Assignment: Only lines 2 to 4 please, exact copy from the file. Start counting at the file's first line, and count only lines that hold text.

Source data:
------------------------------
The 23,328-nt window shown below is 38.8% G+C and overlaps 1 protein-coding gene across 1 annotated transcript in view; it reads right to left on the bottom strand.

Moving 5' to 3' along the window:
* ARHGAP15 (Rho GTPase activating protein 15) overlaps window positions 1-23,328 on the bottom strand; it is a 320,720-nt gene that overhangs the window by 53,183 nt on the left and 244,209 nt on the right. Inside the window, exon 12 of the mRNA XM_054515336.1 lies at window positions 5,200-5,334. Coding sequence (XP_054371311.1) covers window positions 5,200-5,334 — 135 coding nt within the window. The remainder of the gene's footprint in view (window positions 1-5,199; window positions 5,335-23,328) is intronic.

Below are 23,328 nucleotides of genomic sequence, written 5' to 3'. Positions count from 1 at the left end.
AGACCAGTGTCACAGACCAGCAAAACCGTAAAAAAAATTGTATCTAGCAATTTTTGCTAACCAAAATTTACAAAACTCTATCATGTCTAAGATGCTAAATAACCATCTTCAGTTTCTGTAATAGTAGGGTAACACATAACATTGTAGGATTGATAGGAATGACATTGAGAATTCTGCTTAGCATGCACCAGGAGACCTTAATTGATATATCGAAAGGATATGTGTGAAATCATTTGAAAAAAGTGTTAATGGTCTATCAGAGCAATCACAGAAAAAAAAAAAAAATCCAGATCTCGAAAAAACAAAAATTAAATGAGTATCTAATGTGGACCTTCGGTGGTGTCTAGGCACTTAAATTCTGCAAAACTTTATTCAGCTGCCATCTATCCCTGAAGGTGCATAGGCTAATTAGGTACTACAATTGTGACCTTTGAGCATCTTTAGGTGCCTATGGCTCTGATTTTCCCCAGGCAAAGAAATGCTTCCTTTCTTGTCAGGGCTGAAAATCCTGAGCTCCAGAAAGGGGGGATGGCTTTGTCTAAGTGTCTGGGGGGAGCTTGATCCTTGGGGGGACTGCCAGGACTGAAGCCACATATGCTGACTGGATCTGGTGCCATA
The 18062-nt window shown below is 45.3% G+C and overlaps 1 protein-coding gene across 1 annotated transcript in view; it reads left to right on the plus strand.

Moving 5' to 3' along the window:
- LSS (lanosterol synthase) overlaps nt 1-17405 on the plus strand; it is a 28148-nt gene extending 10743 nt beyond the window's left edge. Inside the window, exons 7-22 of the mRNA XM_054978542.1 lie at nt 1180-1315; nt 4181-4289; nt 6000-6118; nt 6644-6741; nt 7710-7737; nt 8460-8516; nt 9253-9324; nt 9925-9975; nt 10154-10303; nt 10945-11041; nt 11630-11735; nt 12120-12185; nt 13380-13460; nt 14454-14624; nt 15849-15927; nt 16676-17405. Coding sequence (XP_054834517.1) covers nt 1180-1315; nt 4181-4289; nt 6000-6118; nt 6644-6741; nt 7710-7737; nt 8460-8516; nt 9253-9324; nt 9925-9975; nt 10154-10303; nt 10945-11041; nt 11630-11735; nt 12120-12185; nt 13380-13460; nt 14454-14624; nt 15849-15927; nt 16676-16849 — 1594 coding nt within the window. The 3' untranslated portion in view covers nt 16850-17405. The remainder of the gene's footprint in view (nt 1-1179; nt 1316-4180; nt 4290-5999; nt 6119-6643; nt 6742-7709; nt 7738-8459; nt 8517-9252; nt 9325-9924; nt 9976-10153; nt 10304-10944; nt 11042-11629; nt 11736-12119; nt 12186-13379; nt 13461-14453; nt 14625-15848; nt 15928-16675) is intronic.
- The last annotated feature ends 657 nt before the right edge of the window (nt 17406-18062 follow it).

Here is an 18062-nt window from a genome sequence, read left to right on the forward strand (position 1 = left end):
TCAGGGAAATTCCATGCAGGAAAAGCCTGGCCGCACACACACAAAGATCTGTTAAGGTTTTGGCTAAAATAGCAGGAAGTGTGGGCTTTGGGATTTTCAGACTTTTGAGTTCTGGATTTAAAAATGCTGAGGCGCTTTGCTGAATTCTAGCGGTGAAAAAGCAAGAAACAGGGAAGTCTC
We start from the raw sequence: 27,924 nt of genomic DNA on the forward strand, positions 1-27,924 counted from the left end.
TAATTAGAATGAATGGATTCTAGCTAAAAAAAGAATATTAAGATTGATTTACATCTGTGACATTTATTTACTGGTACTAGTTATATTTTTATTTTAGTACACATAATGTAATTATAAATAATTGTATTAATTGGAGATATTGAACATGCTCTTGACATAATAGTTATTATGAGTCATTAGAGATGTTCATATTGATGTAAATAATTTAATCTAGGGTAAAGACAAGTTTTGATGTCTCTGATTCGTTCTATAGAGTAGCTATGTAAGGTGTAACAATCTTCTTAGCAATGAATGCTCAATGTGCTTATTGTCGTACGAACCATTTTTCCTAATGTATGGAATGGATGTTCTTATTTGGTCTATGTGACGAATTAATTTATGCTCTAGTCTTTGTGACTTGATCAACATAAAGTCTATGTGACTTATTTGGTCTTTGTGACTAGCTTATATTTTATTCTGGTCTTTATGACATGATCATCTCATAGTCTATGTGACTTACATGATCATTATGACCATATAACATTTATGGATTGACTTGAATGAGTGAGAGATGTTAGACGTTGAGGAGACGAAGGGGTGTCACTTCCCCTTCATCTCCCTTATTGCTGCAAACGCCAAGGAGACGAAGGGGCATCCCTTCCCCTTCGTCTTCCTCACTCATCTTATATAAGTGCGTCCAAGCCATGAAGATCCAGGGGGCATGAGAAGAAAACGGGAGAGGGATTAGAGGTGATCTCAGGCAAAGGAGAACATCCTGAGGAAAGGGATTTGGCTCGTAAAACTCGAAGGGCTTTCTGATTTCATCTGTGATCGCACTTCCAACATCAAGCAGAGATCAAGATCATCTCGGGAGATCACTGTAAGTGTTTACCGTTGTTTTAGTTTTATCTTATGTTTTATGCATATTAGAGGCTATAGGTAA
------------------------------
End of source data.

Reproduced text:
Moving 5' to 3' along the window:
* ARHGAP15 (Rho GTPase activating protein 15) overlaps window positions 1-23,328 on the bottom strand; it is a 320,720-nt gene that overhangs the window by 53,183 nt on the left and 244,209 nt on the right. Inside the window, exon 12 of the mRNA XM_054515336.1 lies at window positions 5,200-5,334. Coding sequence (XP_054371311.1) covers window positions 5,200-5,334 — 135 coding nt within the window. The remainder of the gene's footprint in view (window positions 1-5,199; window positions 5,335-23,328) is intronic.

Below are 23,328 nucleotides of genomic sequence, written 5' to 3'. Positions count from 1 at the left end.